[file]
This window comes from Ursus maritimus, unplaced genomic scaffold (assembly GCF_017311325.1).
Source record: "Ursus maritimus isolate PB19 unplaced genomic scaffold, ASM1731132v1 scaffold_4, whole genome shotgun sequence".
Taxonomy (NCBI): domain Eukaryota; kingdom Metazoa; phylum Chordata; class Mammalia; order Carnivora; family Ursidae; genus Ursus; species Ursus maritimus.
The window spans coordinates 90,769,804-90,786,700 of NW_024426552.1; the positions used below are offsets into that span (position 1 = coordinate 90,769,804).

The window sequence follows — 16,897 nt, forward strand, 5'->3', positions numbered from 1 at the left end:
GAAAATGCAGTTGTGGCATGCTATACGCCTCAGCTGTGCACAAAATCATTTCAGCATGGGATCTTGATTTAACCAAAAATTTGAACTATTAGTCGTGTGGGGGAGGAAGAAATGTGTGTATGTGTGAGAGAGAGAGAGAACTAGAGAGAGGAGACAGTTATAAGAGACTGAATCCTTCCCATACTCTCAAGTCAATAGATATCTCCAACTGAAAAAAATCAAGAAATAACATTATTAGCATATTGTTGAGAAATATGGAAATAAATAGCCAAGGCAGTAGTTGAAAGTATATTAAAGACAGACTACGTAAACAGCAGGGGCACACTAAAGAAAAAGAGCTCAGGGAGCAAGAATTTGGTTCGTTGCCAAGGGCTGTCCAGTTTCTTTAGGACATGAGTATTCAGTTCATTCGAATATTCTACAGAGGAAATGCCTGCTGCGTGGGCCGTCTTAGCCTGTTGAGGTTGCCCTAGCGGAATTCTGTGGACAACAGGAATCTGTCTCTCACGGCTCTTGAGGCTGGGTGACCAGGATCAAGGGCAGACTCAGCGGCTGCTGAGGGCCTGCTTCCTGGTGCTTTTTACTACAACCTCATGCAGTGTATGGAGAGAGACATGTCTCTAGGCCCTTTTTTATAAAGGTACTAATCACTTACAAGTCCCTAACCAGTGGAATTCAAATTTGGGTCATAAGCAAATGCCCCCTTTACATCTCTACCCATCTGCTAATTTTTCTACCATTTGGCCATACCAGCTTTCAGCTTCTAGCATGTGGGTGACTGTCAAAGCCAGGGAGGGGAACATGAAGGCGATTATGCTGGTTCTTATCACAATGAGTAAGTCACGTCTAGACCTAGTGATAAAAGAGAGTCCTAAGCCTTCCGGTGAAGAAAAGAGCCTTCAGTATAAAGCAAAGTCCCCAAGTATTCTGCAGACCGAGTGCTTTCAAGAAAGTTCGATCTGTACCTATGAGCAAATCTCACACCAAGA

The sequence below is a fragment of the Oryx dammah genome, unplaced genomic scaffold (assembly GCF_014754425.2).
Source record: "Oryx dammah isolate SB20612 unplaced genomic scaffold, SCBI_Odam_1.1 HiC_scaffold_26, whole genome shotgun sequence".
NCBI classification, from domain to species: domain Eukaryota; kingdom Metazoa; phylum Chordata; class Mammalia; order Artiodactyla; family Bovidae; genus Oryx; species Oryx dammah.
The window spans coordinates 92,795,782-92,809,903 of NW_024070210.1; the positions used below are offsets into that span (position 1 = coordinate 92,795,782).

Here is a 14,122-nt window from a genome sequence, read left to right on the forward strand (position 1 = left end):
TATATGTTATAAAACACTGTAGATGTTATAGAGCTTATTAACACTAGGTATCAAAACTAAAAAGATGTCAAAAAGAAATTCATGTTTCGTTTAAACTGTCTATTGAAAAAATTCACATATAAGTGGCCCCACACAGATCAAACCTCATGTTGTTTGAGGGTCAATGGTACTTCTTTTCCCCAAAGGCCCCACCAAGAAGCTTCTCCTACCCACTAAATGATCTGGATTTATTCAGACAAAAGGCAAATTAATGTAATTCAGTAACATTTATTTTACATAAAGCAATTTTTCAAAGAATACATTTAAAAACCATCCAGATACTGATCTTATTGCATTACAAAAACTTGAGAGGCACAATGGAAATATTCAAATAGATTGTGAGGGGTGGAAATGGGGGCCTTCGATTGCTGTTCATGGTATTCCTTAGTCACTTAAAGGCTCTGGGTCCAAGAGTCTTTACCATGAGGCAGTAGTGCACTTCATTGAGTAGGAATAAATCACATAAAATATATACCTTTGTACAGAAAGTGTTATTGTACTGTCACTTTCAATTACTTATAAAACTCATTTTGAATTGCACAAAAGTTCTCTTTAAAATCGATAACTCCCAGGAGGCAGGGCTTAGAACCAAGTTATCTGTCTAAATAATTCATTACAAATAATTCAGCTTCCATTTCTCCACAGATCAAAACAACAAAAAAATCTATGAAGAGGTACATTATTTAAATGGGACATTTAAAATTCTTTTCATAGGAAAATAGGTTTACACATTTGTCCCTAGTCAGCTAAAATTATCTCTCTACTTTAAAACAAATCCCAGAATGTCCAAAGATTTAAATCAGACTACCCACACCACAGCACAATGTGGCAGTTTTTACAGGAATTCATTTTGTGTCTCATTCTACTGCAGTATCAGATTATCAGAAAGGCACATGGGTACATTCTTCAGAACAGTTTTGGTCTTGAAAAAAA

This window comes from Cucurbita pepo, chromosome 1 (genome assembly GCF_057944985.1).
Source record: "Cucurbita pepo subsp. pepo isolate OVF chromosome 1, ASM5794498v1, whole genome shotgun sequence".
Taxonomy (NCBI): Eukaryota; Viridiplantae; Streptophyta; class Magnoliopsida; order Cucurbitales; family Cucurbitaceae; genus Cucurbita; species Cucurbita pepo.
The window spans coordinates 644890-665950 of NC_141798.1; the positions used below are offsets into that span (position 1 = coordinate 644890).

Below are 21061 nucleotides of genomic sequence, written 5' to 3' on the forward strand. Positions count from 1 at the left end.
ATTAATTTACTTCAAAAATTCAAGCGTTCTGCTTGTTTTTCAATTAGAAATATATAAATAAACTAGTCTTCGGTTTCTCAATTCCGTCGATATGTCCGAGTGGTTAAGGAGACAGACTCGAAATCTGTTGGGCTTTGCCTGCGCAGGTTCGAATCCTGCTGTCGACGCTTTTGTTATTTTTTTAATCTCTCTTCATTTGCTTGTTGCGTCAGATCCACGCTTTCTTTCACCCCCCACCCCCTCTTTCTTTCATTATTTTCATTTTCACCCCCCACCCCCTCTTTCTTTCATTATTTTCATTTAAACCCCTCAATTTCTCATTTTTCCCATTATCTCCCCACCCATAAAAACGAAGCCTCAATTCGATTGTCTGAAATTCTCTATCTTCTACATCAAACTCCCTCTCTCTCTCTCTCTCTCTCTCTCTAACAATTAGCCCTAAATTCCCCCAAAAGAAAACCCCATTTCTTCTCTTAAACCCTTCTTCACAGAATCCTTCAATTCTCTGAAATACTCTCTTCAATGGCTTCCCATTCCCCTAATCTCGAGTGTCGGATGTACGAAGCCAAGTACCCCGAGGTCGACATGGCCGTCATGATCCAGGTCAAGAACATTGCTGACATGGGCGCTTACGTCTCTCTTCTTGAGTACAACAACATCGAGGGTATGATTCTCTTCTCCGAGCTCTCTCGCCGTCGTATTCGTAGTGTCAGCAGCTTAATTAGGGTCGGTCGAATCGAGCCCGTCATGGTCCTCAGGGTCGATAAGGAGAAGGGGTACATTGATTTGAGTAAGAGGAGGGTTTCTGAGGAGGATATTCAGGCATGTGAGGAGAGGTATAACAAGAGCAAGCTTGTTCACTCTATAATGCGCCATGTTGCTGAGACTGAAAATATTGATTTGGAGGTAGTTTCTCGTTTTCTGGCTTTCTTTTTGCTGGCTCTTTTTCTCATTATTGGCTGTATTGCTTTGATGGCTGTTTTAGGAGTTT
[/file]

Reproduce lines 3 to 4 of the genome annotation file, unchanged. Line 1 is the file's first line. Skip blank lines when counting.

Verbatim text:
Taxonomy (NCBI): domain Eukaryota; kingdom Metazoa; phylum Chordata; class Mammalia; order Carnivora; family Ursidae; genus Ursus; species Ursus maritimus.
The window spans coordinates 90,769,804-90,786,700 of NW_024426552.1; the positions used below are offsets into that span (position 1 = coordinate 90,769,804).